Letters to the Bouncy Banker...

Letters to the Bouncy Banker...
...from a struggling artiste.

Sunday, March 7, 2010

The New Money Lenders

I quote from money.co.uk"

It's looking very likely that within the next year or so the face of British banking is going to be unrecogniseable from its previous incarnation.
Not only is this the year that Santander stamp their name firmly on our highstreets (Alliance & Leicester are next in line for a rebranding). But, after the unprecedented number of mergers, takeovers and rescues that have narrowed the financial sector considerably, 2010 looks like it's going to be the year we welcome a host of new brands into British banking.
While we're not setting our expectations too high, the new additions are looking promising and we're keeping our fingers (and toes) crossed that a new era of customer focused banking is about to begin.

Last night I watched the not very good film version of Animal Farm (featuring the voice talents of such as Patrick Stewart and Ian Holm) wherein we are reminded that absolute power corrupts absolutely. The story of Animal Farm by George Orwell is a story for the ages and though it was a reflection on the rise and disintegration of communism at the time it might just as well be a parable on how excessive zeal in any quarter—capitalism for example— will always bring out the worst in people. Let us only hope these new banks truly intend to help people manage their assets and their debt holdings responsibly and do not encourage bad practices. This will only happen if they are regulated. Regulation is a word that strikes fear into the hearts of the private sector. These new banks should embrace it if they want their public to trust them.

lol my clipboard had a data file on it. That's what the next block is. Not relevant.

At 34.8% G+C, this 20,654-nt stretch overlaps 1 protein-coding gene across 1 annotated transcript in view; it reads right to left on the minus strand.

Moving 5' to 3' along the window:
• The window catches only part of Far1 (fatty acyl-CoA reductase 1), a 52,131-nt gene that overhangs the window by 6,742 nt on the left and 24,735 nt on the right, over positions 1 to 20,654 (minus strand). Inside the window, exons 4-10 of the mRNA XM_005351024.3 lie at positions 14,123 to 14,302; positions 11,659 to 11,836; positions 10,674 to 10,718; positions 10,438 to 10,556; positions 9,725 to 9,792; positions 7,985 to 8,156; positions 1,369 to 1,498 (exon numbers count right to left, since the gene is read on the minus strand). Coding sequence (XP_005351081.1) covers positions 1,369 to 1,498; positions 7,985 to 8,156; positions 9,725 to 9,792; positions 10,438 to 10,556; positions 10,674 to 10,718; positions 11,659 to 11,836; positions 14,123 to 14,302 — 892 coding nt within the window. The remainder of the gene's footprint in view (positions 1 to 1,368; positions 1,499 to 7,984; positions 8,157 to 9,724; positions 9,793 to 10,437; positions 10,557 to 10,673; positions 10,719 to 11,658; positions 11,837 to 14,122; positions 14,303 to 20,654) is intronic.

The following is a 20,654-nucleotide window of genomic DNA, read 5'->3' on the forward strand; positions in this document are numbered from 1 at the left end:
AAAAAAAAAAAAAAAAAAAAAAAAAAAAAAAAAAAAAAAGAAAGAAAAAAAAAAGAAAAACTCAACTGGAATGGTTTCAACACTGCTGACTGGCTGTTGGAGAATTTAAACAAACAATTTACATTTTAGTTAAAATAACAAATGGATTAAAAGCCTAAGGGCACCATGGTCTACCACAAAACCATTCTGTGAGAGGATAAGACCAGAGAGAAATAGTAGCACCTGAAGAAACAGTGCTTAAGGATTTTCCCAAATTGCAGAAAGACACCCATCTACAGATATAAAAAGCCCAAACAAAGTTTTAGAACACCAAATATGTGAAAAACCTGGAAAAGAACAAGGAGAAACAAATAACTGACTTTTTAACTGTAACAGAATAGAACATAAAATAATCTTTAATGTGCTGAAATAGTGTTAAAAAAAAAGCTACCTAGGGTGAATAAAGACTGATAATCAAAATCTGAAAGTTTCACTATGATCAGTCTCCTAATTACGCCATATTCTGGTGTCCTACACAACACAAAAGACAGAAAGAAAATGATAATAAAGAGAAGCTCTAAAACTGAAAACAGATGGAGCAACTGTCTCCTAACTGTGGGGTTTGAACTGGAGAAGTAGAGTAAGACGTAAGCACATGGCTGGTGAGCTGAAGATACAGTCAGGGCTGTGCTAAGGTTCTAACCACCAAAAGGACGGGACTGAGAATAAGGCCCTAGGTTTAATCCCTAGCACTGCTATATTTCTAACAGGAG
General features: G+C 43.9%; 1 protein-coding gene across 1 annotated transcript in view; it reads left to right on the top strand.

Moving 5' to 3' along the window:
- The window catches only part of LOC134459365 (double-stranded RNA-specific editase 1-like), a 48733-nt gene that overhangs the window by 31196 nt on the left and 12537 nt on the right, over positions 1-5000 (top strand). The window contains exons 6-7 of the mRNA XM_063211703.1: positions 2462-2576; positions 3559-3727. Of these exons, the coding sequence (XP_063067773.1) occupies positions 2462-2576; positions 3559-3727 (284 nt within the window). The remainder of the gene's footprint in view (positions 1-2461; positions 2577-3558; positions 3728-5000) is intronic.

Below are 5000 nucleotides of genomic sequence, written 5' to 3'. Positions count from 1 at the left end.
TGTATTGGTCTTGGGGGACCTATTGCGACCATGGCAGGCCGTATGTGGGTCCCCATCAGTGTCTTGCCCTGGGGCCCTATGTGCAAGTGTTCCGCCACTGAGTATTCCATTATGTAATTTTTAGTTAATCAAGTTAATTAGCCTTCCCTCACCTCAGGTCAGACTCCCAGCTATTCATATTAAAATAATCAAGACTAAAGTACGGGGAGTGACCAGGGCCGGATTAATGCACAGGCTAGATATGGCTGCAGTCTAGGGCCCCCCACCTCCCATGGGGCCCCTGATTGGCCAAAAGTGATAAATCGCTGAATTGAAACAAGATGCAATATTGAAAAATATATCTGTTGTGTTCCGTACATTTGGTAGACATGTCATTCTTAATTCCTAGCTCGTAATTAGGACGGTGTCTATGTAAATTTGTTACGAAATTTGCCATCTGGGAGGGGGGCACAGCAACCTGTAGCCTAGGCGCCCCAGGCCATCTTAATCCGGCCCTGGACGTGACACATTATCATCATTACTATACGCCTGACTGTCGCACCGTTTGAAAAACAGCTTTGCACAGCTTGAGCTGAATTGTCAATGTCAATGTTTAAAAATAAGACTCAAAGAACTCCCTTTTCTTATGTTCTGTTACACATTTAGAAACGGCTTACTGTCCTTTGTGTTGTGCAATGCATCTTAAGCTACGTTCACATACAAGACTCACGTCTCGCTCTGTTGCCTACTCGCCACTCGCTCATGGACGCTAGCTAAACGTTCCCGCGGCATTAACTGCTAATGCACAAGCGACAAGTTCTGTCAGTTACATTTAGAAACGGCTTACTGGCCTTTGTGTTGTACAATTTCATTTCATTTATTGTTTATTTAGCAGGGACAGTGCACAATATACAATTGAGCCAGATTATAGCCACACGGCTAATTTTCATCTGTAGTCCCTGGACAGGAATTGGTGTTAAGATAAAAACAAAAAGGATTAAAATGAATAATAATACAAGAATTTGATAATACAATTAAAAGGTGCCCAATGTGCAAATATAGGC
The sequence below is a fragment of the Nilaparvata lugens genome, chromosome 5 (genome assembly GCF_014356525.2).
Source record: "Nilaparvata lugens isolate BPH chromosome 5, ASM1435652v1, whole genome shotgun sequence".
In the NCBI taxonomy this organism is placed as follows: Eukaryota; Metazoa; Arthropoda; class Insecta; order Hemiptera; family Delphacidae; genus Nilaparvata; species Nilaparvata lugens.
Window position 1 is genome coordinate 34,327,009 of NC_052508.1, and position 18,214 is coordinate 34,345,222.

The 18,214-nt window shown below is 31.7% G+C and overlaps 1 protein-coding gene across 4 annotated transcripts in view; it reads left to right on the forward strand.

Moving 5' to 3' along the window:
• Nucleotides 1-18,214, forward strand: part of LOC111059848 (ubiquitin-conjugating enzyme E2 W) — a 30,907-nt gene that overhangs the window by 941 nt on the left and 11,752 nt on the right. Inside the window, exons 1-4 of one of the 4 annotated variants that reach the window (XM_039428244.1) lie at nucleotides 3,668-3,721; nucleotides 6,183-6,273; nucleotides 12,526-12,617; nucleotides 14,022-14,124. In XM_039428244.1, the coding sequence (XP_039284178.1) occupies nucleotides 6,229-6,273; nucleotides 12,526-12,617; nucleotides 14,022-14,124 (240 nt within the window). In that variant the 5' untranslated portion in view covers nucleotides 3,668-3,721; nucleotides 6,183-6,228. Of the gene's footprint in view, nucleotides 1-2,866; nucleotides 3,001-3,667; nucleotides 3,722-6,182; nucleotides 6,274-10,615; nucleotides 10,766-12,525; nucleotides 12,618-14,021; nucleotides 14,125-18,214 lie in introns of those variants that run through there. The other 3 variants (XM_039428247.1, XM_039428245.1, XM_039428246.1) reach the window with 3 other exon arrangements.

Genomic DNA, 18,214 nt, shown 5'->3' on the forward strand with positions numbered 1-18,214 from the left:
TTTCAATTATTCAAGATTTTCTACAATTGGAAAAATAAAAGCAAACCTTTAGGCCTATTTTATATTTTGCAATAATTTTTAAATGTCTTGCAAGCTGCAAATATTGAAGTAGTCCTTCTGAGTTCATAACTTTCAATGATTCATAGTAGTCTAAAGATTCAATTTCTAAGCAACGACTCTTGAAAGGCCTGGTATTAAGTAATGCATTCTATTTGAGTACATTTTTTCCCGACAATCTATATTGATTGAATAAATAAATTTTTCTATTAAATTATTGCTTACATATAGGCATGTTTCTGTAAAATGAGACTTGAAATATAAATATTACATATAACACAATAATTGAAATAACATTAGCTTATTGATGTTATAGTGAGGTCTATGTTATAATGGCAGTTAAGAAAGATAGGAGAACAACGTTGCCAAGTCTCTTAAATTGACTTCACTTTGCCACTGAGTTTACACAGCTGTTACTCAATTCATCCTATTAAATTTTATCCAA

Here in the States a similar movement toward community banking, customer focused banking, is thwarted by the mountains that need to be climbed to move one's accounts (such as they are) into the hands of community banks that seem themselves to be precarious at best. It is easier to stay with the nasty banks and so, exhausted as everyone is, that is what they do. At least when the big banks collapse they'll do so with a bang not a whimper.

It is hilarious that I write about these things. I am not a money guy. I suppose it is this lack of fiduciary confidence that prompts me to try and figure all this out. I've always resented needing money to live. These days I resent it more than ever, and cast around for the next job to bring more in.

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